Results for 'taxation'

20 found
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  1.  19
    The Mirage of Mark-to-Market: Distributive Justice and Alternatives to Capital Taxation.Charles Delmotte & Nick Cowen - forthcoming - Critical Review of International Social and Political Philosophy:1-24.
    Substantially increased wealth inequality across the developed world has prompted many philosophers, economists and legal theorists to support comprehensive taxes on all forms of wealth. Proposals include levying taxes on the basis of total wealth, or alternatively the change in the value of capital holdings measured from year-to-year. This contrasts with most existing policies that tax capital assets at the point they are transferred from one beneficiary to another through sale or gifts. Are these tax reforms likely to meet their (...)
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  2. 'Taxation, Conscientious Objection and Religious Freedom'.Annabelle Lever - 2013 - Ethical Perspectives 20 (1):144-153.
    This is part of a symposium on conscientious objection and religious freedom inspired by the US Catholic Church's claim that being forced to pay for health insurance that covers abortions (the effect of 'Obamacare')is the equivalent of forcing pacifists to fight. This article takes issue with this claim, and shows that while it would be unjust on democratic principles to force pacifists to fight, given their willingness to serve their country in other ways, there is no democratic objection to forcing (...)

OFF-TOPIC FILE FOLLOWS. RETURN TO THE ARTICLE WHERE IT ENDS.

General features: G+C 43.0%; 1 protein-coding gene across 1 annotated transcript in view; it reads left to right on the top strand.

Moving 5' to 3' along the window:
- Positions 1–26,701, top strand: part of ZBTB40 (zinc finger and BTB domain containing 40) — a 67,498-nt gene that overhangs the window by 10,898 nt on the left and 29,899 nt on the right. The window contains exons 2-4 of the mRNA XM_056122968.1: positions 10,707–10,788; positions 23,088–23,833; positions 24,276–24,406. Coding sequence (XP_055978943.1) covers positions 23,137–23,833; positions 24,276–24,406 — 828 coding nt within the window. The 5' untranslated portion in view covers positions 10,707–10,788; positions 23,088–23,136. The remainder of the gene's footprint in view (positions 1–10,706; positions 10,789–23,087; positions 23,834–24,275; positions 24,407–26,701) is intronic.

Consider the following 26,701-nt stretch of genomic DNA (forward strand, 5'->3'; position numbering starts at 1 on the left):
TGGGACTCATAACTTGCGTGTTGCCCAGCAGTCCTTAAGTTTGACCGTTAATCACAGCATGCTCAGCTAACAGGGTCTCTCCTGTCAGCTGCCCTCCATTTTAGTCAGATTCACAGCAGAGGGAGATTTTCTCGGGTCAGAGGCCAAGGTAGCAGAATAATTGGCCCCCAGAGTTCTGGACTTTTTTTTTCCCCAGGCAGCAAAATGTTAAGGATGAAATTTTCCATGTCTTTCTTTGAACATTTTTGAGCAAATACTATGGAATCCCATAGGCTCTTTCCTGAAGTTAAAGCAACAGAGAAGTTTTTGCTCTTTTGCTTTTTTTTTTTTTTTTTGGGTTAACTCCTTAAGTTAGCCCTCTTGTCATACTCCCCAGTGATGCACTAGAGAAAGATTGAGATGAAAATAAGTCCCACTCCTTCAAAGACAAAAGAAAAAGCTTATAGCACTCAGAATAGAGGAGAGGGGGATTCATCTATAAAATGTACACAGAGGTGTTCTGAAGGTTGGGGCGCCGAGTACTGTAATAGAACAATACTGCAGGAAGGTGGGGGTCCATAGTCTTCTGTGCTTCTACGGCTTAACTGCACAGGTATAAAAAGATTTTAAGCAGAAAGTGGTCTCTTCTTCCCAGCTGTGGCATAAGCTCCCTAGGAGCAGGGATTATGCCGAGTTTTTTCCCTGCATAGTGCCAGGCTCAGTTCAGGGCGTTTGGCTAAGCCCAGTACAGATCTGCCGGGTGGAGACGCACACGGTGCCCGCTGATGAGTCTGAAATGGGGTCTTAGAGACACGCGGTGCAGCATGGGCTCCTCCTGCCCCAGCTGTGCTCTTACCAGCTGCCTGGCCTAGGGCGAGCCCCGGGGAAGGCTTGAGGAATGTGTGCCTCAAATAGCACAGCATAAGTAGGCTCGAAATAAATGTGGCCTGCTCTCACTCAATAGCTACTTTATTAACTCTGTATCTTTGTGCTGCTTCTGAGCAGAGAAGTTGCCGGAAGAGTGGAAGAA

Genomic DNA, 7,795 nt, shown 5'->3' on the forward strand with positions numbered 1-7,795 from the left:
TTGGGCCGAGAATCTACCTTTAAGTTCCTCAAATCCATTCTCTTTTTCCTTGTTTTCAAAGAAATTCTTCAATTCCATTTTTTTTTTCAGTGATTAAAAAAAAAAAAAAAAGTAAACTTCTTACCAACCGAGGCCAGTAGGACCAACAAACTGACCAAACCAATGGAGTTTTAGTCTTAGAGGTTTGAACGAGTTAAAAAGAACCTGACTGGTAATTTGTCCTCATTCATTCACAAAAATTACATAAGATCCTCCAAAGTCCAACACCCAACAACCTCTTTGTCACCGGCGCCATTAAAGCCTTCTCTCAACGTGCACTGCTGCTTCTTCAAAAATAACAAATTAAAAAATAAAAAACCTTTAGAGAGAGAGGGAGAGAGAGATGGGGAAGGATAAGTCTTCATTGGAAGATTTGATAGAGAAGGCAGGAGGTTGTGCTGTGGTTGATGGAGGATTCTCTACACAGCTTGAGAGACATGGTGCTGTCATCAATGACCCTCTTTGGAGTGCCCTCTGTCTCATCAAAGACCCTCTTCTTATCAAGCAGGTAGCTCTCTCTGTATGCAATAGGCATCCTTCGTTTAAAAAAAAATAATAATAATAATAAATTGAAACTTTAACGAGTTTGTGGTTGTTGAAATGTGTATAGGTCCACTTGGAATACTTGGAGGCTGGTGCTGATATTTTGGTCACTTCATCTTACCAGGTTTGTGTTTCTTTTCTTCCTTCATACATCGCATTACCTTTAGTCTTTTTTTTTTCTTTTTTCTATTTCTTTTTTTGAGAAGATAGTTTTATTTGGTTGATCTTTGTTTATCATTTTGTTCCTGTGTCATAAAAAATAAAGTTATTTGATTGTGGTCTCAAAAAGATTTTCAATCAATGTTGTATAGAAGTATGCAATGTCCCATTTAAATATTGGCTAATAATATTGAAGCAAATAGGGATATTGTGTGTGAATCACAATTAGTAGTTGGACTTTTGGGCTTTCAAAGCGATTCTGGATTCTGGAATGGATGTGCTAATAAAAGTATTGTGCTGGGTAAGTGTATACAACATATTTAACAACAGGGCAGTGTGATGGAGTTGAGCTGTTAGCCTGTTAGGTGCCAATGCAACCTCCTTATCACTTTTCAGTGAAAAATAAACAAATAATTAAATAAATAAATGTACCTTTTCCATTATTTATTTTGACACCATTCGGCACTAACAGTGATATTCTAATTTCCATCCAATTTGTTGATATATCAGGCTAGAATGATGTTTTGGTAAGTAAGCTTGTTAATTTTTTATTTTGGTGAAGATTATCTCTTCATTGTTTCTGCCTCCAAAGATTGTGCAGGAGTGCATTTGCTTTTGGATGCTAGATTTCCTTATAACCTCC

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  3. Taxation, Redistribution and Property Rights.Peter Vallentyne - 2012 - In Andrei Marmor (ed.), Routledge Companion to Philosophy of Law. Routledge.
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  4. Is Wealth Redistribution a Rights Violation?Michael Huemer - manuscript
    I argue that taxation for redistributive purposes is a property rights violation, responding to arguments (due to Nagel, Murphy, Sunstein, and Holmes) claiming that individuals lack ownership of their pretax incomes.
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  5. Self-Ownership and the Limits of Libertarianism.Robert S. Taylor - 2005 - Social Theory and Practice 31 (4):465-482.
    In the longstanding debate between liberals and libertarians over the morality of redistributive labor taxation, liberals such as John Rawls and Ronald Dworkin have consistently taken the position that such taxation is perfectly compatible with individual liberty, whereas libertarians such as Robert Nozick and Murray Rothbard have adopted the (very) contrary position that such taxation is tantamount to slavery. In this paper, I argue that the debate over redistributive labor taxation can be usefully reconstituted as a (...)
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  6.  53
    Public Goods and the Paying Public.Edmund F. Byrne - 1995 - Journal of Business Ethics 14 (2):117 - 123.